Paul Collingwood is confident England will regroup overnight and bat through the final day of the Ashes opener for a draw.
Australia declared their first innings at 674-6 on the fourth afternoon in Cardiff after Marcus North and Brad Haddin had become the respective third and fourth centurions on the card.
And England slumped to 20-2 in their second innings, still 219 runs behind, when rain arrived during the tea interval to bring an early end to the penultimate day's action.
With better weather forecast for the final day, England's remaining batsmen face the prospect of negotiating three sessions on a wearing pitch in order to claim a stalemate.
"We have three sessions to bat and you have to take responsibility as an individual to see those through and not leave it to anybody else," Collingwood said.
"In the first innings we all got starts and didn't go on and tomorrow is all about putting your hand up and being the man to see the three sessions out.
"The Ashes series is a long series but tomorrow is a very important day for us.
"It's the first Test match and we want to go into the next Test match level still so tomorrow it's important as a batting side to stand up and to bat through a difficult situation and see the side home, so we can go into the next match level.
"The pitch is very slow and people will have their own approach and their own methods and work out what shots are going to be risky on that pitch.
"We have to play well but we believe we have the players in the shed to see the game through."
England's bowling attack, particularly the seam trio of James Anderson, Stuart Broad and Andrew Flintoff, made little impact as North and Haddin extended their sixth-wicket stand to 200.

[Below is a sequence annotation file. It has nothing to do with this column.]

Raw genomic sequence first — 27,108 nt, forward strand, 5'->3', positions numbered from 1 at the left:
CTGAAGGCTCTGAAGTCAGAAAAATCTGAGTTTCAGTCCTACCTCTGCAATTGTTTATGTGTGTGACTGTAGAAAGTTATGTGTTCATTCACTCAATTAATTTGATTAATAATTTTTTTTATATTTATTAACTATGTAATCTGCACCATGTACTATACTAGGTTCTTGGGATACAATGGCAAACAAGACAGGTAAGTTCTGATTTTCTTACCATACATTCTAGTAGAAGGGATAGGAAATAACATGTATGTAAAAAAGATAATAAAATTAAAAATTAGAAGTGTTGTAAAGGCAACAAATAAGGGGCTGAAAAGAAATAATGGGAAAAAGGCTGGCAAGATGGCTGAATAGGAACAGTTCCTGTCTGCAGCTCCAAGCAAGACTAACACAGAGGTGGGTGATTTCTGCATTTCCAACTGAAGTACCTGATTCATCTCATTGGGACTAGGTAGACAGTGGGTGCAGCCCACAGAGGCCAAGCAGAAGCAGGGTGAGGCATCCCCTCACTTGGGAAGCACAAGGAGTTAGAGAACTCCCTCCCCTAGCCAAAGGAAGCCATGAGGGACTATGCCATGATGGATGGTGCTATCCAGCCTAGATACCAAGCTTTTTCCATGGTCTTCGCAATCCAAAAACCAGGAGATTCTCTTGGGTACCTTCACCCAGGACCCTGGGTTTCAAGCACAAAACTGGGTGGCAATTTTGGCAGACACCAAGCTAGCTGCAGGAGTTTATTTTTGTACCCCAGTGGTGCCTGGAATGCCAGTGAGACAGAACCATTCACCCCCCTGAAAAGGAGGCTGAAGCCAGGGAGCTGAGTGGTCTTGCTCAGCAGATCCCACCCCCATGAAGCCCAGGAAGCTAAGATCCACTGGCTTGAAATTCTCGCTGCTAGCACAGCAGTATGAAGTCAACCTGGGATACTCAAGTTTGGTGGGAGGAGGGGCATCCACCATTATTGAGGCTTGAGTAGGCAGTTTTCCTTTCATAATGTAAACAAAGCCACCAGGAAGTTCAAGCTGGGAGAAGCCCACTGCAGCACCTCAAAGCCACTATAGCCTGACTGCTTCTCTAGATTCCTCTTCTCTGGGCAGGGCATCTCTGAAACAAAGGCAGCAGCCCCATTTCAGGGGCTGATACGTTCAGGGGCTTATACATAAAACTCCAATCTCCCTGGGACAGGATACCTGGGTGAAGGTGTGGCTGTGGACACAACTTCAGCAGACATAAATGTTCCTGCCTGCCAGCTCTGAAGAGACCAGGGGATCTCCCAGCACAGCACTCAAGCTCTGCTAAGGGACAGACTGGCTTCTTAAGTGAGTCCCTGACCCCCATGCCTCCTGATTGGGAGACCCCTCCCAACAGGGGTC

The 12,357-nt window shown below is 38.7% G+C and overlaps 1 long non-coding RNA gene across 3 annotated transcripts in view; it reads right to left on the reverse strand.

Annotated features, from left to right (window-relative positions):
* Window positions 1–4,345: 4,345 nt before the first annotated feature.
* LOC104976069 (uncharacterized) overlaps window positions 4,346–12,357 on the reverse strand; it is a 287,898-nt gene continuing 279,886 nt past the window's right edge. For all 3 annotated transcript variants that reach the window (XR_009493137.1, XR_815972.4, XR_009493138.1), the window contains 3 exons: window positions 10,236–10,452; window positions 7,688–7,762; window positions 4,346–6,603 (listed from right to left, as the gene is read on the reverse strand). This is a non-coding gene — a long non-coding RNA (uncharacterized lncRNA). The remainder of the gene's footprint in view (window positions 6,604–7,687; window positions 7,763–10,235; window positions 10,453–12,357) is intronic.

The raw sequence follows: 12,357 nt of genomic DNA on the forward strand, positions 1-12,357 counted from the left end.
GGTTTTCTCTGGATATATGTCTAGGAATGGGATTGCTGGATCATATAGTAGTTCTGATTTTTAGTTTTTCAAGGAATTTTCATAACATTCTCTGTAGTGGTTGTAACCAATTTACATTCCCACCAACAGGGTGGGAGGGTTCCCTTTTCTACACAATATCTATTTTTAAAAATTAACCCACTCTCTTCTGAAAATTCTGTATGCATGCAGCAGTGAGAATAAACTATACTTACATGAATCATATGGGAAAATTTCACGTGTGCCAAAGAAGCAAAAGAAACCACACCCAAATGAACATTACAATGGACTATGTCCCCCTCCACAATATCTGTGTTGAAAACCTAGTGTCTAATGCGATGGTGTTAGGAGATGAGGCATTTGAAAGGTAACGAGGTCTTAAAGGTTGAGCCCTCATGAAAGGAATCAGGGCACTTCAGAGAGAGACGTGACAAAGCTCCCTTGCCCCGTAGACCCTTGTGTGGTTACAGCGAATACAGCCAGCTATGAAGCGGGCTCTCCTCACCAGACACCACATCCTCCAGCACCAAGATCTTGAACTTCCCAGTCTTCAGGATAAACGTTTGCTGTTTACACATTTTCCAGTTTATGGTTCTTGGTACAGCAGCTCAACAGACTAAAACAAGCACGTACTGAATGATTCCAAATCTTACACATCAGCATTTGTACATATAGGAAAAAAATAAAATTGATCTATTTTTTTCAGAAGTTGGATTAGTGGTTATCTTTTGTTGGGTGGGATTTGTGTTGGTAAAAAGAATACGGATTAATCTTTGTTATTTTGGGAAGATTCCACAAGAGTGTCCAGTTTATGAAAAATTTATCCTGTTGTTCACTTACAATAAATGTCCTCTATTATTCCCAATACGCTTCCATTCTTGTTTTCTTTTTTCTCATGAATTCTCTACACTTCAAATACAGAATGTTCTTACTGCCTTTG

Collingwood, who picked up the only Australian wicket to fall when Haddin holed out to Ravi Bopara on the midwicket boundary for 121, defended England's efforts in the field.
"It's difficult to pick up wickets when the ball does nothing for the seamers," he added.
"I know you have to use other methods but when the pitch is so slow it's very difficult.
"I thought there were times when we could have built a bit more pressure on the Australian batsmen, but they always seemed to be able to get through them."
North, meanwhile, is hopeful that Australia can complete victory on the final day.
"If you keep the opposition in the field for 180 overs then that breeds confidence," said North, who finished unbeaten on 125 on his Ashes debut.
"I think we have ground England down in the past couple of days. Then when we got out there with the ball we got a couple of wickets, and that has put us in a really good position.
"It is going to be a tough day of Test cricket tomorrow.
"They have to go out there and try to save the Test match. There is only one team that can win the game, and for us that is a really good position to be in.
"Tomorrow if we can put the pressure on them for long enough then we hope they will fold under that."
Spin is expected to play a key role on Sunday - and North, who also bowls off breaks, will welcome the chance to make use of a wearing wicket.
"Any time you are going into the last day of a five-day game then you are looking to get a bowl," he added.
"I hope Ricky (Ponting) throws the ball my way and I hope I can get a couple of wickets for the boys."